In software, even a single character source code can cause catastrophic failure. With the possible exception of a very rigorous change analysis process, there is no such thing as a "small" change to software.
Headline: July 22, 1969: Mariner 1 Done In By A Typo
Another threat to validity for a proven in use strategy is permitting “small” changes without re-validation (e.g. as implicitly permitted by (NHTSA 2016), which requires an updated safety assessment for significant changes). Change analysis can be difficult in general for software, and ineffective for software that has high coupling between modules and resultant complex inter-dependencies.
Because even one line of bad code can result in a catastrophic system failure, it is highly questionable to argue that a change is “small” because it only affects a small fraction of the source code base. Rigorous analysis should be performed on the change and its possible effects, which generally requires analysis of design artifacts beyond just source code.
A variant of this pitfall is arguing that a particular type of technology is generally “well understood” and implying based upon this that no special attention is required to ensure safety. There is no reason to expect that a completely new implementation – potentially by a different development team with a different engineering process – has sufficient safety integrity simply because it is not a novel function to the application domain.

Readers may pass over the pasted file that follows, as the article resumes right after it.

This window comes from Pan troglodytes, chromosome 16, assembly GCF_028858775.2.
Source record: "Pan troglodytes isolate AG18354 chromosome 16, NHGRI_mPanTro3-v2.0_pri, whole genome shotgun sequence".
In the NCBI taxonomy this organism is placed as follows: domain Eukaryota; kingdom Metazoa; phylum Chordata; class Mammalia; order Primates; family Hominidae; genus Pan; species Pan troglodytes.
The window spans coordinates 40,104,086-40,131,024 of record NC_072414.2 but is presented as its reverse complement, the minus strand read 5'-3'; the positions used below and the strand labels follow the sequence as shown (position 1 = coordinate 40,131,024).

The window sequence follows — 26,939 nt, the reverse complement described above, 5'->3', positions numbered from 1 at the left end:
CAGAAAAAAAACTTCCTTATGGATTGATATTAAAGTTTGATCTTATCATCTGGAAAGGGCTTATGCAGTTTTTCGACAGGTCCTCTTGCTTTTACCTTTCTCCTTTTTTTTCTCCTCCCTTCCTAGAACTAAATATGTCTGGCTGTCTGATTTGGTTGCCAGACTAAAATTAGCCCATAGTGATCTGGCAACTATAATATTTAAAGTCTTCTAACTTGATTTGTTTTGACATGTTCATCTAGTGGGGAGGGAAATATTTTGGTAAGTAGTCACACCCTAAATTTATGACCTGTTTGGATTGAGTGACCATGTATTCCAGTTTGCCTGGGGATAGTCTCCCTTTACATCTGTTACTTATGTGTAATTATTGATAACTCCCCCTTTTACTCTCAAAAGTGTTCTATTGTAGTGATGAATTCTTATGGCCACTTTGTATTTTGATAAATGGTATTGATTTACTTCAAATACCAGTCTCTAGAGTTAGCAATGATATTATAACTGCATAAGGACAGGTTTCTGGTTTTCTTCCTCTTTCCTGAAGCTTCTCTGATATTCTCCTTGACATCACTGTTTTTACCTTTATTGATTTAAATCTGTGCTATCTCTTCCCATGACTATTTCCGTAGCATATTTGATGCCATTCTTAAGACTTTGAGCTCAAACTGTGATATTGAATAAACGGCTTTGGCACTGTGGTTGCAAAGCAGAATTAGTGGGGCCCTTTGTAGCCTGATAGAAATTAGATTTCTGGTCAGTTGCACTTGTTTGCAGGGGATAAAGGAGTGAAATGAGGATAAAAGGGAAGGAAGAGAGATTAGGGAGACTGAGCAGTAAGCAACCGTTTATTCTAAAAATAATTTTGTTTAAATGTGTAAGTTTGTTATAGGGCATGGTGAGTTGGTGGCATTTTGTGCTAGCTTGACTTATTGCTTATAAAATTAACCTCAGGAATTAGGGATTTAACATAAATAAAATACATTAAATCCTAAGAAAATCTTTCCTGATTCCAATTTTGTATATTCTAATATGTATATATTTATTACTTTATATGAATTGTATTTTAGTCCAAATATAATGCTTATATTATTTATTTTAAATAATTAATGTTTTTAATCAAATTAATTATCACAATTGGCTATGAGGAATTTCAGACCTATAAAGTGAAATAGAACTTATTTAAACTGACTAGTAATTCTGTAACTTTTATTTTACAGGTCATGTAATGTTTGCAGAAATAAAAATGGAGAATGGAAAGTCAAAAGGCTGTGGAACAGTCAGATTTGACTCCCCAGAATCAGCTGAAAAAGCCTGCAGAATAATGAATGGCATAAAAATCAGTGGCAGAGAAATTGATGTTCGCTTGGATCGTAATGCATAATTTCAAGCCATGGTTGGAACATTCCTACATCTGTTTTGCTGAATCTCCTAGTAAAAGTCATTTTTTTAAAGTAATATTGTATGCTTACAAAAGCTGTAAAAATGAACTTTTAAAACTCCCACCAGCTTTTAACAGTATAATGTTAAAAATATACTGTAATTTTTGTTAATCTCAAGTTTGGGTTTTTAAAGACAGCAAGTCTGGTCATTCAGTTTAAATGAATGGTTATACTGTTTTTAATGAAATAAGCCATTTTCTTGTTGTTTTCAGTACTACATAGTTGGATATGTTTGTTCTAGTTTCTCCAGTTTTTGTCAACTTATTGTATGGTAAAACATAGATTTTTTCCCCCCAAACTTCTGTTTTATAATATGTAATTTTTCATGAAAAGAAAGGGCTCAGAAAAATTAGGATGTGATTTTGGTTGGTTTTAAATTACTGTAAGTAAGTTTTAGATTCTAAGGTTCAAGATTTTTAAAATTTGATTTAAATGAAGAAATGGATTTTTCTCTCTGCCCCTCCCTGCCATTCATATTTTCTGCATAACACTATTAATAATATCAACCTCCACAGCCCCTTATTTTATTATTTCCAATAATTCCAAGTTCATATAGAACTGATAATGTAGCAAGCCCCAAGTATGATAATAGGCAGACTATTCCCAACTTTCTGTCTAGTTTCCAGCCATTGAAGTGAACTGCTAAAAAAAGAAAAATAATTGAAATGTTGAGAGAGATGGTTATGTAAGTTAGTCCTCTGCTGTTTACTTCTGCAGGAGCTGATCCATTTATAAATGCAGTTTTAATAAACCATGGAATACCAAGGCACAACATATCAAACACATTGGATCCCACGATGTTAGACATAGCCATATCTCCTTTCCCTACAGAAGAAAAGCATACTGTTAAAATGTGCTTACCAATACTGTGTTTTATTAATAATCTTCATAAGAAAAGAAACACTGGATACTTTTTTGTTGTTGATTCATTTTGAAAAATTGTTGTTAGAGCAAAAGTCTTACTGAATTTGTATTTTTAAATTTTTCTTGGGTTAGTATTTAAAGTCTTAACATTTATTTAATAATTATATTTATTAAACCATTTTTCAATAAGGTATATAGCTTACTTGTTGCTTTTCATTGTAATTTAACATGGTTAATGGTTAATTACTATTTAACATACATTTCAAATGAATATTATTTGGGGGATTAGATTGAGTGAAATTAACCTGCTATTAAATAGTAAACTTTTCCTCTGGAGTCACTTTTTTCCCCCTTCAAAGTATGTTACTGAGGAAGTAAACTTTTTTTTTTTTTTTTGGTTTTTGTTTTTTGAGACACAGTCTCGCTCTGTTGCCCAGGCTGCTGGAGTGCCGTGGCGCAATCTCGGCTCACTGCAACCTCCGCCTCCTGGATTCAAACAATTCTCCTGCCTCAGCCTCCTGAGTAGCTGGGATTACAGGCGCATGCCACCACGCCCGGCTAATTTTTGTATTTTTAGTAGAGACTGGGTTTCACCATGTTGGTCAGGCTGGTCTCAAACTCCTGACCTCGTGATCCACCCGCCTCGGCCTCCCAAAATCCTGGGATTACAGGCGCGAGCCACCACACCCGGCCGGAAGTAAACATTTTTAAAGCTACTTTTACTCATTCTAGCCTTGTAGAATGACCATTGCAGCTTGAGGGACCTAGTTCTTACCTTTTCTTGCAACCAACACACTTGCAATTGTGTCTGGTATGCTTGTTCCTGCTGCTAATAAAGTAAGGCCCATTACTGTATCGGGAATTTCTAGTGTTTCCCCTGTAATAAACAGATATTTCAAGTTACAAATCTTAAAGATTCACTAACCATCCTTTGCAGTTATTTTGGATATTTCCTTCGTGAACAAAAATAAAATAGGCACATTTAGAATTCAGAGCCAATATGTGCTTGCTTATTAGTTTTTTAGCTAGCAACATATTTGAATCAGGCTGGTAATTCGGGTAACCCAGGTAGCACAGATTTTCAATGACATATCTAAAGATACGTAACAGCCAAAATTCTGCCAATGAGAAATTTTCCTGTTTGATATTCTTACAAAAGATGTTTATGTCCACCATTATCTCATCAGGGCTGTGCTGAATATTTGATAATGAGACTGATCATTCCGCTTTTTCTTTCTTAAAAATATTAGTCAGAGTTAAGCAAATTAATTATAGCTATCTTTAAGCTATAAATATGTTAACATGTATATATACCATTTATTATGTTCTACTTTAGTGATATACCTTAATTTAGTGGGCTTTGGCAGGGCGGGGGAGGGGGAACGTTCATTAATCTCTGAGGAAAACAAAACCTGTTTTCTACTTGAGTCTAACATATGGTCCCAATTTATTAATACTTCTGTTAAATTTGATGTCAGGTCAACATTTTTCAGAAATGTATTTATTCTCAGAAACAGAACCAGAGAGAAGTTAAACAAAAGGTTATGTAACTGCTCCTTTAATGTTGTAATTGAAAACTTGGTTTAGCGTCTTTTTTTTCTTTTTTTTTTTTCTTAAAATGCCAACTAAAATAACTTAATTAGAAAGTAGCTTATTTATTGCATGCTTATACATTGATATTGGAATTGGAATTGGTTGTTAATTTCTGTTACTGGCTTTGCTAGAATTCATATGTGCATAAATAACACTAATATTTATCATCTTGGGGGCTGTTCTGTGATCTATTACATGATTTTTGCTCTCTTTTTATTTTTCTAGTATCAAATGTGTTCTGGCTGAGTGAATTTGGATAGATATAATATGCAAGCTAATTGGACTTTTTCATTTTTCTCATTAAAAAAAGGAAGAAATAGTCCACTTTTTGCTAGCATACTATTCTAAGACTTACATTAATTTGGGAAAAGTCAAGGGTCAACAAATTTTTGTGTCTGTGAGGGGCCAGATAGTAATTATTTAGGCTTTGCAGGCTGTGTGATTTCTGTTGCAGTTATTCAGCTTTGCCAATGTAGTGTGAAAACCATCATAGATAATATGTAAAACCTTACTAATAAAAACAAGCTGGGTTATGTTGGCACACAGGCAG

(This is an excerpt of our SSS 2019 paper: Koopman, P., Kane, A. & Black, J., "Credible Autonomy Safety Argumentation," Safety-Critical Systems Symposium, Bristol UK, Feb. 2019. Read the full text here)
- NHTSA (2016) Federal Automated Vehicles Policy, National Highway Transporta-tion System Administration, U.S. Department of Transportation, September 2016.